The United States is tangled in a brutal war in Yemen that is pushing the impoverished Arab nation to the edge of famine and collapse. Like many Americans, I struggle to understand how this war serves our vital national interests, and I wonder how our government can quietly accept egregious violations of human rights that it criticizes elsewhere.

Shiite Houthi rebels ousted the Yemeni president in 2014, and an Arab military coalition led by Saudi Arabia and logistically supported by the U.S. aims to restore him to power. The White House claims we are in this fight because the Houthis are receiving support from Iran, and we must roll back Tehran’s expansionism in the Middle East. This is a serious argument because Iran has supported forces in the region hostile to us. The Houthi rebels overturned a fragile truce in their country and sparked a civil war. This is a serious challenge to the order that America and its allies uphold in the Middle East.

We also should worry about how the war in Yemen will affect our battle against al-Qaeda and Islamic State. In 2015, Maine Sen. Angus King — a member of the Intelligence and Armed Services committees — warned that the growing civil war in Yemen could become fertile soil for terrorist groups, such as al-Qaida. While he criticized the Houthi rebels for driving out a president with strong anti-terrorism credentials, he also stated that we must not lose sight of our priorities in the region: “We may not be sympathetic to the Houthis or Iran, but nobody likes ISIS.”

But what the Saudis are doing in Yemen, with weapons and logistical support from the U.S., does not look like restoring order. The rebels and the Arab coalition have been accused of human rights abuses, including bombing hospitals. But evidence is piling up that the Saudi-led alliance deliberately targets civilians. A United Nations report released in January identified 119 coalition airstrikes that appeared to violate international humanitarian law.

On Oct. 8, a funeral home was hit in the rebel-held capital San’a, killing around 140 people. Reports indicate that fragments of the bombs found in the destroyed funeral home were U.S.-made MK-82s, which we sell to our Saudi clients. Other reports suggest it was a “ double tap,” when jets return after the initial bombing to hit those people who rush to the rubble.

If double tapping sounds familiar, it is because our government rigorously (and rightfully) denounces it when the Syrian and Russian air forces practice it in Aleppo.

As a result of the war, Yemen has quietly joined Syria among the direst humanitarian crises in the world. Aid organizations warn that severe damage to roads and infrastructure and a sea blockade imposed by the Saudi-led coalition have put 7 million people in severe food insecurity. Save the Children, an international aid organization, told a British parliamentary inquiry about the Yemen war that “hundreds of thousands of children are at risk of dying from malnutrition-related causes and other diseases, and the threat of famine remains real.”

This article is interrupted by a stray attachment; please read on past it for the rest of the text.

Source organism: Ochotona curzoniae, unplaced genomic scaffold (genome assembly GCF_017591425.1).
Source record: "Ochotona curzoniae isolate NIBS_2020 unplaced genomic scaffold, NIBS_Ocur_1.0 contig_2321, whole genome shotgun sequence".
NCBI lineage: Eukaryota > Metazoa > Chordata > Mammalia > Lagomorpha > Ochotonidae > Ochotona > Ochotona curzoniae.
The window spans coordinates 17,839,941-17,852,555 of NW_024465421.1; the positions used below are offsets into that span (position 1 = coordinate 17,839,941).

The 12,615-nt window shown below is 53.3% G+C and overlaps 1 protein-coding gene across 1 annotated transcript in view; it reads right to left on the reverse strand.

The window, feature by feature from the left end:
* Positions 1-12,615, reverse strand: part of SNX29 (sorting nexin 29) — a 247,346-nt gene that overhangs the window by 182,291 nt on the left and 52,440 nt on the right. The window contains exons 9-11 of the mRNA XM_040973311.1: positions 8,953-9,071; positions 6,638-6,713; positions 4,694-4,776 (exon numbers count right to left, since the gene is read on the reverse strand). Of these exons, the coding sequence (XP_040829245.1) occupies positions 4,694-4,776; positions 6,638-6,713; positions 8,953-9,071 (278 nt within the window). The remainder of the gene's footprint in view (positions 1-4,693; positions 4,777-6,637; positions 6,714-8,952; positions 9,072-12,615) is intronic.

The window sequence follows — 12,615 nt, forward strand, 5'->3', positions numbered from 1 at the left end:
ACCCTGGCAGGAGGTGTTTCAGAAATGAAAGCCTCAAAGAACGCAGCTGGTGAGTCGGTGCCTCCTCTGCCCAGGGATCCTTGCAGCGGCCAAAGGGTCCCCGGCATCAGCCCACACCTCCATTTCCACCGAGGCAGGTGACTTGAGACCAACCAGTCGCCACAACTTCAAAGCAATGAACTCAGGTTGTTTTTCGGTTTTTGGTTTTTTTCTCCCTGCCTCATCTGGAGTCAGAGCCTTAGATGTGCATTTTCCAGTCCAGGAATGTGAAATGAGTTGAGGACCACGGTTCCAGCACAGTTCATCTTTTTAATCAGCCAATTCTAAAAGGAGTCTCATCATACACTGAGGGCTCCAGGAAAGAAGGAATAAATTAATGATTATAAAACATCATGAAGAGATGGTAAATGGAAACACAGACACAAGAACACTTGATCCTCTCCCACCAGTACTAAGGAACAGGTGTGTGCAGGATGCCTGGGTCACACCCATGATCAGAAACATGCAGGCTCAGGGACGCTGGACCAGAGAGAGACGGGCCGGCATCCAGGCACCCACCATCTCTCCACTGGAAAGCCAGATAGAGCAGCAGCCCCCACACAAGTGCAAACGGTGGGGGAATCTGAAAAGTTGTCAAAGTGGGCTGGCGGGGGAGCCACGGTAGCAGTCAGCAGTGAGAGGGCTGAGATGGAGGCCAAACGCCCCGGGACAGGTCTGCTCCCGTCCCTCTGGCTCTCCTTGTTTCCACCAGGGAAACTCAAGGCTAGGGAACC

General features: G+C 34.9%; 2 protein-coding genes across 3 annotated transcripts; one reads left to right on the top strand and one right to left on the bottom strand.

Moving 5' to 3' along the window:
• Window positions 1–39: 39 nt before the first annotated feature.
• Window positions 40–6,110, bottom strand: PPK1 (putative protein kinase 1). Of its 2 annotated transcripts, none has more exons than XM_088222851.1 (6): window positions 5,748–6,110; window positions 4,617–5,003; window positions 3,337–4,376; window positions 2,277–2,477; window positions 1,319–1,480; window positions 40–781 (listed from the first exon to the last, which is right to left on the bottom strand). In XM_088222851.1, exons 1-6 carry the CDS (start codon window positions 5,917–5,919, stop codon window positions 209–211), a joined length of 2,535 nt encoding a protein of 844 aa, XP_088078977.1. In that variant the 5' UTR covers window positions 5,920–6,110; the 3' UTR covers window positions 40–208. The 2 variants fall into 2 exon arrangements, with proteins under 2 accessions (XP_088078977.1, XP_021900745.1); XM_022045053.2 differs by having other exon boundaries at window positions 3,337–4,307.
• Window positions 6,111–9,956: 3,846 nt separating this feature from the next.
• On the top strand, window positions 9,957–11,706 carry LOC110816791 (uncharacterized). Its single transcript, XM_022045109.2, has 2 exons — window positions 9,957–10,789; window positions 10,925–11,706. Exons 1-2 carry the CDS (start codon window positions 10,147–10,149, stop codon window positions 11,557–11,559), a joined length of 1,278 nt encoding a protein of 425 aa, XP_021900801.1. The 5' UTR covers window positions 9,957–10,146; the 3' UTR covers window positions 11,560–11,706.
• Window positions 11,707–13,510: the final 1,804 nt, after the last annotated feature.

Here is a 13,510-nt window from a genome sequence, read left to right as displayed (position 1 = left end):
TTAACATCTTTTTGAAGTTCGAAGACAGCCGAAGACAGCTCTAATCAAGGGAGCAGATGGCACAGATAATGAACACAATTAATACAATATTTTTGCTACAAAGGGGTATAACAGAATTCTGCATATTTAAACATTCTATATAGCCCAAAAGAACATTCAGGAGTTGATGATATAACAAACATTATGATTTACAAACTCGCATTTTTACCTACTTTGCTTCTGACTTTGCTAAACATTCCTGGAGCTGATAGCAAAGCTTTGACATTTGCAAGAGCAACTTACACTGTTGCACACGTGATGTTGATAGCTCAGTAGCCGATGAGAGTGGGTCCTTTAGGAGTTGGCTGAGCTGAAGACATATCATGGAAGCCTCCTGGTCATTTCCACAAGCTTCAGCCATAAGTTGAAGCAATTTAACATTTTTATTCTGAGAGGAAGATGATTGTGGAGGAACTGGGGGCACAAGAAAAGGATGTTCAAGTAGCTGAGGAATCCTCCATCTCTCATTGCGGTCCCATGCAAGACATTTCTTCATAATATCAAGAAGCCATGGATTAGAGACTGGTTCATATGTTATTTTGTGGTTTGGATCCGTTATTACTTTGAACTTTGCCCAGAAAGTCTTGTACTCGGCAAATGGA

I have been working for the past year and a half for a humanitarian organization in eastern Ukraine, where we struggle to assist a much smaller number of war-affected civilians facing much less dire conditions. So these numbers from Yemen profoundly trouble me, and they make me wonder what can justify such a human cost.

That cost will continue to rise as the war creates the conditions in which terrorist groups thrive: vicious Shiite-Sunni sectarian violence, collapsing infrastructure and education, and a brutalized civilian population. In a cold, realpolitik analysis, should we be backing Saudi Arabia, a sometimes-sponsor of radical Islamism with troubling ties to al-Qaida, against Shiite forces that are the sworn enemies of al-Qaida and Islamic State?

Distracted and exhausted by the no-win situation in Syria, President Barack Obama seems content with this incoherent policy and with farming the war out to the Saudis. The White House has expressed some disapproval of the coalition’s brutality, but hasn’t taken any move that would actually address it, such as freezing arms sales. And Americans, distracted and exhausted by our political dramas, let it all happen.

Some elected officials struggle to bring Yemen to the public’s attention. Sens. Rand Paul and Chris Murphy led a bipartisan attempt to block further arms sales, but three-quarters of the Senate voted to table the resolution, effectively killing it. Both King and Sen. Susan Collins voted to let the sales continue, apparently not heeding King’s earlier calls to remember who we really need to be fighting in the Middle East.

Until our leaders are prepared to expose Saudi Arabia’s war in Yemen to even basic moral scrutiny, it would do better to take no part in it at all.

Brian Milakovsky is from Somerville. He works for a humanitarian organization in eastern Ukraine.